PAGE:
Rams find franchise buyer in Illinois

Friday, February 12, 2010

The sale still has to be approved by the NFL owners

ST. LOUIS -- The majority owners of the St. Louis Rams have agreed to sell the team to an Illinois auto parts magnate who reportedly doesn't want to move the team.

The Rams confirmed the pending sale Thursday and scheduled a late afternoon news conference to discuss details.

If approved by a 75 percent vote of NFL owners, Chip Rosenbloom and Lucia Rodriguez, the children of famed Rams owner Georgia Frontiere, will sell their 60 percent stake in the team to Shahid Khan, the 55-year-old president of an auto parts manufacturer, Flex-N-Gate, in Urbana, Ill.

The sale first was reported on the website for the St. Louis Post-Dispatch and the online newspaper Globe-Democrat.com. Unidentified NFL sources told STLtoday.com that Khan is a Rams fan who is committed to keeping the team in St. Louis.

Forbes magazine recently estimated the Rams franchise has a value of $913 million, 25th out of 32 teams, though some experts have said a more realistic sale price will be closer to $750 million.

Stan Kroenke, a billionaire from Columbia, Mo., owns the remaining 40 percent of the franchise as well as the NBA's Denver Nuggets, the NHL's Colorado Avalanche, Major League Soccer's Colorado Rapids plus a large stake in the Arsenal soccer club. A spokesman for Kroenke did not respond to an e-mail from The Associated Press.

The sale of the Rams has been expected since Frontiere's death in January 2008. Her children are both involved in other interests and neither has ties to St. Louis.

A group headed by St. Louis Blues owner Dave Checketts also was interested in buying the Rams. Conservative radio talk show host Rush Limbaugh initially was part of the Checketts group but was dropped in October after adverse publicity about his involvement.

The sale has raised concerns in St. Louis, which lost the Cardinals franchise after the 1987 season when Bill Bidwill moved the franchise to Arizona. Several games last season were not sold out, though that was partly due to the on-field performance -- at 1-15, the Rams had the worst record in the league.

Khan did not return calls to his home or company by The Associated Press.

According to federal court records in Illinois, the Internal Revenue Service has accused Khan and his wife, Ann, of improperly sheltering $250 million in income between 1999 and 2003, reducing their taxes by $85 million. In an interview with The (Champaign) News-Gazette in early 2009, Shahid Khan said the couple paid the IRS $68 million to settle the dispute, but insisted he'd done nothing wrong.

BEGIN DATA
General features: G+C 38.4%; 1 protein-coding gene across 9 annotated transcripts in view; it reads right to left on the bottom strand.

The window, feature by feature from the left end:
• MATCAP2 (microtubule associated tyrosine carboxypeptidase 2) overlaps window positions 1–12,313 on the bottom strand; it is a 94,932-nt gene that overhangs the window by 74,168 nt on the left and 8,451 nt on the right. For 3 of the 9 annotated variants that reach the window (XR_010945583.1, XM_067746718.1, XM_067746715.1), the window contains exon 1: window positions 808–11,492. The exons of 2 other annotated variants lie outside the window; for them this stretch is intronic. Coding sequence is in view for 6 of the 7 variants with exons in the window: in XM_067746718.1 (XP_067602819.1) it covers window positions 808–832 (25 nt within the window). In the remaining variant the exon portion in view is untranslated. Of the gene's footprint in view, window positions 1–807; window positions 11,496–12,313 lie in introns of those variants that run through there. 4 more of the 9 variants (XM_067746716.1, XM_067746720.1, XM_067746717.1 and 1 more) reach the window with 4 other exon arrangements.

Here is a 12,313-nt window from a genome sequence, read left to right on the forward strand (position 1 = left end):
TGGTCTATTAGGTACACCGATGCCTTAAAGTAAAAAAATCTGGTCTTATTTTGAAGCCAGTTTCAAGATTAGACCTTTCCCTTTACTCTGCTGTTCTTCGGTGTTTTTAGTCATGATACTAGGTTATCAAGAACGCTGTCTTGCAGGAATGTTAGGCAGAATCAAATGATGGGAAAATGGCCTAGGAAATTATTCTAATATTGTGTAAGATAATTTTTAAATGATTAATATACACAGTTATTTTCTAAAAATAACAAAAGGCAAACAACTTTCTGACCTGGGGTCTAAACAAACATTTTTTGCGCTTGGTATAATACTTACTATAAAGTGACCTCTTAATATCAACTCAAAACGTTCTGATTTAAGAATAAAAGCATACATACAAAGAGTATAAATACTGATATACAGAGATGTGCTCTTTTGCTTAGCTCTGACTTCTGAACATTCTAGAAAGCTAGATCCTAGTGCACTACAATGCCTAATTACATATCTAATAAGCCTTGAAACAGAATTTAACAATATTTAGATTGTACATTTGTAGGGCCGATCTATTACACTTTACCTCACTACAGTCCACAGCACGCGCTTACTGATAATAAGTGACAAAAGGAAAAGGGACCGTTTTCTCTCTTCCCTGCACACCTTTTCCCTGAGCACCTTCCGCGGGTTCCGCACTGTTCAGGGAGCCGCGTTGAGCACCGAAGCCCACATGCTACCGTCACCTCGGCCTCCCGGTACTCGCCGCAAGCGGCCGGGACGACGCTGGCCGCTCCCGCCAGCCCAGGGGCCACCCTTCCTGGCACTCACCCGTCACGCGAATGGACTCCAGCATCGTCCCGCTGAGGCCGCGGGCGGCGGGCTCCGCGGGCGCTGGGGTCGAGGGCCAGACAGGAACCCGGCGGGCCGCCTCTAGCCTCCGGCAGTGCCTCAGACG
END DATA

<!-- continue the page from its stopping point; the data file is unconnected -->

"There isn't a hint of a criminal issue here," Khan told the newspaper, saying he planned to try to get the money back through litigation. It wasn't clear whether he's taken legal steps since then to recover the money and an IRS spokesman declined comment Thursday.

Forbes last year ranked Flex-N-Gate as the 229th largest private company in the U.S., with an estimated $2.14 billion in annual revenue. The company says on its Web site that it has more than 9,500 employees at plants and other facilities in the U.S., Canada, Mexico, Argentina and Spain.

St. Louis was without an NFL team from 1988-94.

The NFL passed over St. Louis for the smaller Jacksonville, Fla., market when it awarded an expansion team in 1993. Two years later, civic leaders convinced Frontiere, a St. Louis native, to move the team from Los Angeles, the nation's second-largest market, back to her hometown.

The Rams within a few years put together a powerhouse team that won a Super Bowl a decade ago behind Kurt Warner and the rest of the "Greatest Show on Turf." But lately, the Rams have been one of the NFL's worst teams, going 6-42 from 2007-09. A loophole in the Rams' lease allows them to move after the 2014 season if the Edward Jones Dome is not deemed among the top quarter of all NFL stadiums by various measurements. The dome is fast becoming one of the league's older venues, and getting it into the top quarter seems unlikely.

The city's Convention & Visitors Commission spent $30 million upgrading the facility before last season, installing new scoreboards and video boards and upgrading club seating.

Associated Press writers Jim Salter in St. Louis and David Mercer in Champaign, Ill., contributed to this report.

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